Zeitspace BlogJanice de Jong (left), Davis Neable, Jeff Kraemer, and Jeff Fedor (right), address an audience at a UX career panel during Fluxible Meetup.

Want to be a manager? First think like a leader, UX expert panel tells Fluxible Meetup

You don’t have to be a manager to lead.

That’s the message three user experience design experts gave a group of people who attended a career panel as part of Fluxible, Canada’s UX Festival.

The panel covered a range of topics related to a career in user experience design, from offering various definitions of what is UX to how to build a career in the industry when just starting out. But the one topic that drew the most discussion was how to set yourself up to become a manager in the field, if that’s your goal.

“Management is confused with leadership,” said Davis Neable, director of UX design at Manulife, and one of three experts on the panel. “You have an opportunity to lead even without the manager title. How do you prepare yourself to be a manager? First, think of yourself as a leader.”

Jeff Kraemer, a UX designer at Shopify, and Janice de Jong, an independent foresight and design research consultant, joined Neable on the panel, held at Communitech Tuesday night. Zeitspace partner Jeff Fedor served as moderator.

The panel was a way to offer insights for those interested in or already involved with the UX field about how to grow a career in UX.

“This particular profession, though young, is evolving really, really quickly and that is reflected in the backgrounds of the people in it,” Fedor said after the discussion.

There isn’t just one path to a career in UX, he said.

Kraemer, for example, has a degree in English Literature. He wanted to write novels but joked that he also wanted to be able to afford groceries so he signed up for an online writing and information design program at a Toronto college. That led to a co-op at the Ontario Science Centre, and then a career in content strategy. Later, he heard the term “UX” and thought he’d like to do that. 

“I found myself doing things that kept turning into fields,” he said.

Neable and de Jong had similar stories about their careers in UX. Neable thought she’d become a physiotherapist but knew the field wasn’t for her after her first co-op. De Jong did a high school aptitude test and received 100 percent in both art and science.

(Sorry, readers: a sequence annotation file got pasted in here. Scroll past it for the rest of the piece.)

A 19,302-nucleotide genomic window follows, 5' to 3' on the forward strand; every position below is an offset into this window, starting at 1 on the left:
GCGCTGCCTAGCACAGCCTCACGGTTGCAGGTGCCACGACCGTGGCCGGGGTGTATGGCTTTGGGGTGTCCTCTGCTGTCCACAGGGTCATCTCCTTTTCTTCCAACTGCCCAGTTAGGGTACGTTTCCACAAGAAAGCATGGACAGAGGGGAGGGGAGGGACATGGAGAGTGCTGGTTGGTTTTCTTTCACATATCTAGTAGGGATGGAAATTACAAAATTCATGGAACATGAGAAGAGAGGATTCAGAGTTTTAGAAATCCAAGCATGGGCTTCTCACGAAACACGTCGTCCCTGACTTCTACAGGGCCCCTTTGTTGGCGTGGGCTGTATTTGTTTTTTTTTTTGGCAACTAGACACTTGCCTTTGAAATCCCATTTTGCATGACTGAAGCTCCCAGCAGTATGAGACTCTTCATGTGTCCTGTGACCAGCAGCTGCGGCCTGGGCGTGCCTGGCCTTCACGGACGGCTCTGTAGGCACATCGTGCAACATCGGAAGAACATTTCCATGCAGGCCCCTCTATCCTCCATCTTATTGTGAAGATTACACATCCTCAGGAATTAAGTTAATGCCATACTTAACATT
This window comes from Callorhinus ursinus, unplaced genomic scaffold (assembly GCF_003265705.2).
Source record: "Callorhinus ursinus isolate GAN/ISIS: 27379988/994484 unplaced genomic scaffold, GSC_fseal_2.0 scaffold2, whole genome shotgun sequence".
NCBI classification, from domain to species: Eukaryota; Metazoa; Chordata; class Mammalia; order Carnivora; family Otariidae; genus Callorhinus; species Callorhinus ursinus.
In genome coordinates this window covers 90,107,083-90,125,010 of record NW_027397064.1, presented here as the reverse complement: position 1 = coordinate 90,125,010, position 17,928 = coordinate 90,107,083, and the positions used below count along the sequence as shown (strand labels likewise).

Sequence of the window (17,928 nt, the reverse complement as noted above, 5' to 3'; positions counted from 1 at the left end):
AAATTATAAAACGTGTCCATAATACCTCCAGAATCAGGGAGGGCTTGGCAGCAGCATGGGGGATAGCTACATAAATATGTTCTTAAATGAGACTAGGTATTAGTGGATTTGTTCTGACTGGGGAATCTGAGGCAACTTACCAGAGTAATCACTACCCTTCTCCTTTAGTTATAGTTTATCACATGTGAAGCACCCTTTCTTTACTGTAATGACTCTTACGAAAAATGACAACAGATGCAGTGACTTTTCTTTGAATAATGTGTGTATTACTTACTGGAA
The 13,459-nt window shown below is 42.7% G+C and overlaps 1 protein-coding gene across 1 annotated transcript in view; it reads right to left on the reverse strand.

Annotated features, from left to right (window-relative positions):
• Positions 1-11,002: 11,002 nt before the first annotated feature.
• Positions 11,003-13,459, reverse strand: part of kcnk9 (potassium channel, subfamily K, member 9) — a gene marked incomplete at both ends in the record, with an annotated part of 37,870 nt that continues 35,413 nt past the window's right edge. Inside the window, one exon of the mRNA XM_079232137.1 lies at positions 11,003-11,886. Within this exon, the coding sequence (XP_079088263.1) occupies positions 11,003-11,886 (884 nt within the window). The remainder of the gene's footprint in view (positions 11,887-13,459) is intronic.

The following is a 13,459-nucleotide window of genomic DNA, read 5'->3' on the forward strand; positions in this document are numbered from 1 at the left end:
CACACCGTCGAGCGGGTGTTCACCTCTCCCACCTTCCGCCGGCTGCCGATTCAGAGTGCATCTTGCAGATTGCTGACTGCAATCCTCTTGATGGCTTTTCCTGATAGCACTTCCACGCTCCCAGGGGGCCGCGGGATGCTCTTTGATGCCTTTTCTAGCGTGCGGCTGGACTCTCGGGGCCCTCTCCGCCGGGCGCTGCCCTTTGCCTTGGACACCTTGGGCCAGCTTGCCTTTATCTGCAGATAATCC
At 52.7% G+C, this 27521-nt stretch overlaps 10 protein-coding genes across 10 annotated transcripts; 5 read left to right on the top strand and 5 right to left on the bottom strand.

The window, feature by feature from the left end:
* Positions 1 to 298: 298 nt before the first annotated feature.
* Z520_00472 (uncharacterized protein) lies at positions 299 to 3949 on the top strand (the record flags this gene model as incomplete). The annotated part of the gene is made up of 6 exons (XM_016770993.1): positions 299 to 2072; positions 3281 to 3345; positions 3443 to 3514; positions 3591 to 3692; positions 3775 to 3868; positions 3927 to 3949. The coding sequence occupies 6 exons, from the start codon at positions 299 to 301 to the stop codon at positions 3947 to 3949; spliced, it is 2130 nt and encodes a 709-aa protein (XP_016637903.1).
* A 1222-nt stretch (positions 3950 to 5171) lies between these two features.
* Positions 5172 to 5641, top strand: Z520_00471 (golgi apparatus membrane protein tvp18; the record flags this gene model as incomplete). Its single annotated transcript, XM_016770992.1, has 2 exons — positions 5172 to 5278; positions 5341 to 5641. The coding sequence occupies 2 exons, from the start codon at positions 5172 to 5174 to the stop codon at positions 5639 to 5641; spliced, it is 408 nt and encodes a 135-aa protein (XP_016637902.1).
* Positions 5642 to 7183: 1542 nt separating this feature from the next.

“I was told I had to choose one and that there was nothing I could do,” she said.

She decided to pursue industrial design in school. During a co-op, de Jong worked at a company that had a colour material designer on staff. She returned to school and decided that was the path she wanted to follow. 

“My profs said, ‘That’s not a job.’ ”

So de Jong pursued a minor in psychology, which led to a foray into flight research testing. In 2008, she landed at BlackBerry, where her job was to come up with the new cool phone colour. Eventually, she decided to pursue a graduate degree. Once complete, she thought, ‘Now what?’

“But then the phone started ringing,” said de Jong, of how she got her start as a consultant.

She encouraged those just starting out to be open to change — both within the field and themselves.

“UX wasn’t a thing, I was told colour material design wasn’t a thing. Be open to changes and also know what’s important to you. What do you want to get out of your career? What do you want out of your life and what role do you want your career to have in that?” said de Jong. “I wanted my work to follow the campsite rule: leave the campsite the same or better than you found it.”

Fedor echoed de Jong’s sentiment after the panel. Stories such as de Jong’s are not unique to most UXers, he said. 

“Know that it’s a long game that doesn’t have a linear path,” Fedor said.

As a discipline, UX design has matured in the last 20 years.

Neable said UX used to be relegated to the end of the process, but is now at the beginning. She expects it to continue evolving from a creative discipline to one that’s rooted in science, much like engineering.

But no matter the strand of discipline, at its core, UX goes beyond designing digital products, the panelists agreed.

“It’s about framing a problem, solving that problem and communicating a solution,” said Kraemer.

Asked how someone would enter the UX field without a strong portfolio, Kraemer said the ability to think critically and communicate is key. Try to get a better sense of who you are and what you’re passionate about and bring that to the field, he encouraged the audience.

“The world is full of problems. Pick one and try to solve it.”